When cutting tool companies develop higher-performance cutting tools, generally they achieve this high performance by tailoring the tool and the tooling system to more specific machining applications. As cutting tool suppliers do this more frequently—developing tooling targeted to a larger number of specific applications—the range and variety of cutting tool options continues to grow. As a result, shops expecting to deliver competitive machining performance and productivity today cannot expect to rely exclusively on general-purpose cutting tools selected out of generic catalogs.
In fact, shops today cannot expect to rely solely on their own knowledge to find the right tools. There are too many choices. Instead, the shop needs to choose the right cutting tool suppliers. The expertise of any cutting tool company can no longer be considered a pleasant and occasionally useful addition. Today, the sophisticated machining facility must expect and demand useful cutting tool expertise as part of the purchase price of the tool.
That expertise may take various forms, including:
Andrew Hunter of Precision Dormer cites the various ways that a drill can be tailored for performance in specific machined materials. Where tools might have been specified as merely “coated” or “uncoated” in the past, there now exists a wide spectrum of different coating compositions for different material needs. Even greater attention goes to the substrate, he says, which is the most important area of cutting tool research and development today. Then there is also the geometry of the tool itself.
These and other factors are engineered to tailor tools not just to difficult materials, but also to those that are seemingly easy to work with. Whatever the material being machined, the tool supplier should be able to isolate the right tool for better performance.
Take aluminum, for example. In a tool engineered for aluminum, the tungsten content is high. This contributes to a smooth finish, protecting against built-up edge. In addition, the geometry should stretch and break the chip to counteract aluminum’s tendency to form a soft and sticky chip.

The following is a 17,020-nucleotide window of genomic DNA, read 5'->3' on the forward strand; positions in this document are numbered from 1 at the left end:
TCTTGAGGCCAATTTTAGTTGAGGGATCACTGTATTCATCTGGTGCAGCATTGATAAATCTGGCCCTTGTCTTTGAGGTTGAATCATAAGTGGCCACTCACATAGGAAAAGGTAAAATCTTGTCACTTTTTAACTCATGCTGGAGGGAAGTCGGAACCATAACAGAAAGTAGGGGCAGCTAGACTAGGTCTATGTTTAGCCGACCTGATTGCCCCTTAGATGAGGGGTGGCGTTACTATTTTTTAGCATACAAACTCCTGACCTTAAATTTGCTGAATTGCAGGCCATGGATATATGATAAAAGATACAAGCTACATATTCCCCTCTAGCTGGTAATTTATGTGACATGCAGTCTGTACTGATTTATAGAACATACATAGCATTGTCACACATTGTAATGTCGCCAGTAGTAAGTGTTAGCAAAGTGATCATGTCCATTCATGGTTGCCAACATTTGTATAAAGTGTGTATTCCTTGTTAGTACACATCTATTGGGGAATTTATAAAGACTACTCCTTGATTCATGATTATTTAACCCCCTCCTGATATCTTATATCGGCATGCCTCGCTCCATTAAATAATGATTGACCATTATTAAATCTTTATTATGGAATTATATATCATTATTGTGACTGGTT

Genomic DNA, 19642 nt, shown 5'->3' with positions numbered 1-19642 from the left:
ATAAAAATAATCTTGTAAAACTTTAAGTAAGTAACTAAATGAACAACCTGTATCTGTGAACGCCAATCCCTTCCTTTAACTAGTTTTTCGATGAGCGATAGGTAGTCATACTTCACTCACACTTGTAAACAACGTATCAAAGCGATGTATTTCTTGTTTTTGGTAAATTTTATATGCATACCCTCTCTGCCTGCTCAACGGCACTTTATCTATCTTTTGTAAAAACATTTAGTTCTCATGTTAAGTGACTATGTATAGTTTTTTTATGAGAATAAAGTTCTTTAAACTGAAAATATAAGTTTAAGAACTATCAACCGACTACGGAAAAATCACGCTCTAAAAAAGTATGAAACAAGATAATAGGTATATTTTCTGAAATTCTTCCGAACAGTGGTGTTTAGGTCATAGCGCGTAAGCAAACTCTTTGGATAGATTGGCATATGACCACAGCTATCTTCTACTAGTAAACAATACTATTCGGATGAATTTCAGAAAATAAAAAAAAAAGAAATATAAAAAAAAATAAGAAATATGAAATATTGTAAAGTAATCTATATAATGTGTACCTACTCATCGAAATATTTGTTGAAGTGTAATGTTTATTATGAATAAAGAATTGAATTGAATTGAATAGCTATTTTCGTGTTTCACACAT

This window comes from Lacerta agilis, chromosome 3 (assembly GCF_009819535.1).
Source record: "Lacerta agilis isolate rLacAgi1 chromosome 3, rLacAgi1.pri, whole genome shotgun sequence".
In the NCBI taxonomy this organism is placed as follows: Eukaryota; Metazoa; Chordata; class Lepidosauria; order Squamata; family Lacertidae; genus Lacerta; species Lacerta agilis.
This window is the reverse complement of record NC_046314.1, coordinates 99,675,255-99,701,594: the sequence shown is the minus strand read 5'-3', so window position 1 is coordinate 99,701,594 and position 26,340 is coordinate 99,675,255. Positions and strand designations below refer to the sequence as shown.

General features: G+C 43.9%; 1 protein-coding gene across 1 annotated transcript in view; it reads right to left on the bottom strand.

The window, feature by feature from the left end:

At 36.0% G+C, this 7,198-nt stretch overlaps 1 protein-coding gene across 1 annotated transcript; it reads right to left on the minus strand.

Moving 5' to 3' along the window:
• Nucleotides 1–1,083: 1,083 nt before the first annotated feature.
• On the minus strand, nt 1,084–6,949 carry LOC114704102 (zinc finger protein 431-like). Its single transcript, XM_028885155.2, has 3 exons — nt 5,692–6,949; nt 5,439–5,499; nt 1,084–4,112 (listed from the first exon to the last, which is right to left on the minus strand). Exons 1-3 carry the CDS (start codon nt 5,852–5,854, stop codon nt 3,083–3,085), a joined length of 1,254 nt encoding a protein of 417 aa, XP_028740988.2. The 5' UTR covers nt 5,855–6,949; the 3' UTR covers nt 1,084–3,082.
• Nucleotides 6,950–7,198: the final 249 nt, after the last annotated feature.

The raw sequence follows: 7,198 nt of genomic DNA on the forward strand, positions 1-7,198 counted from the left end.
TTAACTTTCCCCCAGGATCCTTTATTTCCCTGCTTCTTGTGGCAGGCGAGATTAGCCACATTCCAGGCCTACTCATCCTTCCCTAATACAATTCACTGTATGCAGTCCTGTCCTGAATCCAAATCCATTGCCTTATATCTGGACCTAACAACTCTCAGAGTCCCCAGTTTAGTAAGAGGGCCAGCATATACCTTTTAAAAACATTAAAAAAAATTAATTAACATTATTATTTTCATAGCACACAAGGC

Considerations such as these ensure that the drill maximizes performance in any particular metal—or non-metal—that is being machined.
Another geometry that is also significant to tool selection is the geometry of the part. A complex workpiece with a range of poorly accessible features may leave the shop investing heavily in non-standard tooling to overcome challenging clearances, as well as taking inefficient cuts to deal with the low stiffness and poor support that this awkward tooling may provide.
An expert cutting tool supplier should have expertise not just in materials but in parts such as these—offering systems that are tailored to more difficult workpiece types.
An example of a difficult workpiece type is turbine discs and casings. These complex turned parts, often made of hard-to-machine alloys, generally feature profiled pockets with various difficult clearance requirements. To respond to the particular difficulties of these parts, Sandvik Coromant developed the modular SL70/40 tooling—a configurable, quick-change system that delivers stable heavy machining to almost any turbine disc or casing feature. Different configurations of just a few modular building blocks give this tooling the right support at the right clearance for various turbine features, while the HP technology incorporated into this tooling assists with challenging materials by delivering high pressure coolant right above the cutting edge.
Different industries also have different machining requirements, and the cutting tool supplier ought to be able to help the shop meet them. Increasingly, certain materials themselves are industry-specific. A chief example is composites. Precision Dormer is making considerable investment in the development of tools and application knowledge for the drilling of aerospace-industry composites. (See Rule #3 at www.mmsonline.com/newrules for more information.)
The challenges of certain machined parts are also relevant to certain industries. Sandvik Coromant project manager for aerospace development Chris Mills points to the example of surface integrity. This is a vital consideration that few shops outside of aerospace have to face in quite the same way. In aerospace, however, machining forces and temperatures can produce microhardness changes, plastic deformation and residual stresses that could make an otherwise accurate part unacceptable.
The company has studied this phenomenon, and in particular has analyzed the influence of the tool’s trailing edge wear on the quality of the machined surface. Both cutting tools and cutting techniques have been developed for controlling this edge wear in a way that allows aircraft parts suppliers to meet even the most demanding surface integrity requirements.
Still, a standard tool won’t always do the job. Having the cutting tool supplier involved in the application can also allow the supplier to identify those cases where a custom tool created just for the application truly can deliver the most value. If that cutting tool supplier already has considerable knowledge related to this shop’s particular challenge, then the customization may only need to be a slight change. It may take the form of just a specific angle added to a standard tool that is already very close to what the shop needs.